As the potential liabilities in terms of trademarks, copyright, fair use and the like rattled off in Ballroom C of the Walter E. Washington Convention Center, you could see the attendees slightly react, as if to say “Hmmm, I’m not sure we’ve done that” or “Uh oh.” Mark Traphagen of Traphagen Law PLLC in Washington, D.C., was doing the rattling.
Before diving into the specific nuts and bolts of liability and law, brewers need to at least try and operate with a reasonable level of confidence and comfort…
As the craft brewing industry grows, industrious craft breweries start to add to their footprint. This requires more equipment, more building space, more locations and, of course, more employees.
Oh, but where do you begin a newbie in the brewing process? So many terms, so many tasks: How do you train these new employees without slowing your continued growth or diminishing the quality that has brought you to that point? We asked the team at Ballast Point Brewing Co. about their corporate philosophy.
In our feature on best practices for process/packaging efficiency, we discussed facility planning strategies with Steve Hunter, owner of Facility Planning Inc. During that chat with Hunter, the point he kept coming back to was: When you are considering that next move, be sure to think big. Under-sizing your next expansion could actually cost you more money than over-preparing for success with your next facility.
“We emphasize that because it’s the most common error we see on the distributor side. People will find a piece of property, think it’s perfect, build it out and then in five years they are squeezed. There are no more room for trucks, can’t extend the building — it’s not good,” Hunter said.
Don’t just think about right now or your next goal or two, really think about what you can become in the long run. If you are brewing 1,000 barrels (bbls) and want to go to 2,500 bbls, that’s a good goal, but Hunter said think about doubling that.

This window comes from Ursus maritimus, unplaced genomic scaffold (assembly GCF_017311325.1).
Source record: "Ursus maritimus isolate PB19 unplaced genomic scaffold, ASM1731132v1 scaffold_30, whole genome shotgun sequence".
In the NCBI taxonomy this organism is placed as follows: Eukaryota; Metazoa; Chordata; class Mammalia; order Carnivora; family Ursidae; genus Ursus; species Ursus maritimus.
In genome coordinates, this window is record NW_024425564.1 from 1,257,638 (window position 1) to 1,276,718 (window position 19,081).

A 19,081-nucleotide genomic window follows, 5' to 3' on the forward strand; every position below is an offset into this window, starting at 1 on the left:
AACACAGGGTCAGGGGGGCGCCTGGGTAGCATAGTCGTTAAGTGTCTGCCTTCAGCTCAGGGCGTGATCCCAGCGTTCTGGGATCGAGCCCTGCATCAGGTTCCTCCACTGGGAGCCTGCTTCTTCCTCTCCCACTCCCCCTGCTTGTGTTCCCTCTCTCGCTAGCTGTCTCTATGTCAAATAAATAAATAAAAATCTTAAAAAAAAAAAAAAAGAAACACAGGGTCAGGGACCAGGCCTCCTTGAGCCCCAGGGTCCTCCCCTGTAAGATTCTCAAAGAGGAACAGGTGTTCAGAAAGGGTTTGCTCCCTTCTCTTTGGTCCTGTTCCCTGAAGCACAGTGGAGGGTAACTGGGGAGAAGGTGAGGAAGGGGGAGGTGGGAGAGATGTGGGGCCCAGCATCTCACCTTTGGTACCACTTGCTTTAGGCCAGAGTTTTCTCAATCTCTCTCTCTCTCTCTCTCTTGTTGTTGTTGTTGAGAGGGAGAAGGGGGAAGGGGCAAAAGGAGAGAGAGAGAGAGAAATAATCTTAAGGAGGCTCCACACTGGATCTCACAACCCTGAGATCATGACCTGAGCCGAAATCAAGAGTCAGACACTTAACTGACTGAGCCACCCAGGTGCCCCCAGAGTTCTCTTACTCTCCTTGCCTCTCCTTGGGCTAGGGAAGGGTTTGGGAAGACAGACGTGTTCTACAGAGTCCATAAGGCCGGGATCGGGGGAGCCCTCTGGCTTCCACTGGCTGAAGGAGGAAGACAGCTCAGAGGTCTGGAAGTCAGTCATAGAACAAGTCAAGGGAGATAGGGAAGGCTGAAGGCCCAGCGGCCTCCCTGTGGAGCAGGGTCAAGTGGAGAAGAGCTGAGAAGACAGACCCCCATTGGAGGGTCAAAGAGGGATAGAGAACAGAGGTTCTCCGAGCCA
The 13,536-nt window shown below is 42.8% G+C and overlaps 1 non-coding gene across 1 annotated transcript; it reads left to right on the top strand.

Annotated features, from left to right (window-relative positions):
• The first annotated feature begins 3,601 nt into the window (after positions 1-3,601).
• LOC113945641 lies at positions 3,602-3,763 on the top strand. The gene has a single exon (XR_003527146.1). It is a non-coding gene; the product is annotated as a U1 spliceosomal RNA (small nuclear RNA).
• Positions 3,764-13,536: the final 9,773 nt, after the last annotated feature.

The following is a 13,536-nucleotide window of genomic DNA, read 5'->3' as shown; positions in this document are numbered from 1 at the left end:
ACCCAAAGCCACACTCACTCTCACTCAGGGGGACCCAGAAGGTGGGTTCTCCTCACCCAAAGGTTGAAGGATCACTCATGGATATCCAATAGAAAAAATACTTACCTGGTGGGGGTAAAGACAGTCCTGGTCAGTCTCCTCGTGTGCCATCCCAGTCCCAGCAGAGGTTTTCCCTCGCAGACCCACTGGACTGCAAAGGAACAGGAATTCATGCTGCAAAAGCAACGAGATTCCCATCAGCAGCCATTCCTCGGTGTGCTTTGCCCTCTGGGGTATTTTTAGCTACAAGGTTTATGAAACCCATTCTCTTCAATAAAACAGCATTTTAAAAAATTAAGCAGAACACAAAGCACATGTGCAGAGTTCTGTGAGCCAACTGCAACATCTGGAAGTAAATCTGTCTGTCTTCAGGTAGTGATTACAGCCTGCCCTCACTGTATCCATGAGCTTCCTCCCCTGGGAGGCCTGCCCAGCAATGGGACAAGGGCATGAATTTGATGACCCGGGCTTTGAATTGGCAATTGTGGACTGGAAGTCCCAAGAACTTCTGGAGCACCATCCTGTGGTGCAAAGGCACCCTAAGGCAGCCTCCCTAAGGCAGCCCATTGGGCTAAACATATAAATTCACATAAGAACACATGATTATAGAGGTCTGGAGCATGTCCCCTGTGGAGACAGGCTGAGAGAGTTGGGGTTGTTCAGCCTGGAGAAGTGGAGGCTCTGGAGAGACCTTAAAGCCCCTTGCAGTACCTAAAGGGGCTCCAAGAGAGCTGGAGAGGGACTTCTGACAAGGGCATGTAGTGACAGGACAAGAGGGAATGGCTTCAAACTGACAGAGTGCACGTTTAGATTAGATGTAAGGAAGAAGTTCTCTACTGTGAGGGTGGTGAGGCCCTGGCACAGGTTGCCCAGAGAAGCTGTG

Craft beer hands the power of choice back to the drinker. It’s an experience that goes beyond the brew, and as savvy business men and women, craft brewers are leveraging that experience beyond the beer and expanding into merchandise.
“We want to relay a consistent brand message to our consumers, both through our beer and the merchandise we offer,” said Matt Eldridge of the Breckenridge Brewery marketing team. “So we always make sure to have a Breckenridge Brewery branded piece on the forefront, with specific beer branded pieces as secondary. Also, we try to offer and highlight specific beer branded products based on those top selling beers. In our case, Agave Wheat is a great example, and we have a few Agave Wheat pieces offered.”
From hats and bottle openers to T-shirts and tap handles, the sky is the limit when choosing merchandise that can support your beer brand. Unfortunately, small craft brewers typically have a budget that is more down to earth. If you’re looking to start building your brand’s merchandise offering, T-shirts are a great place to start.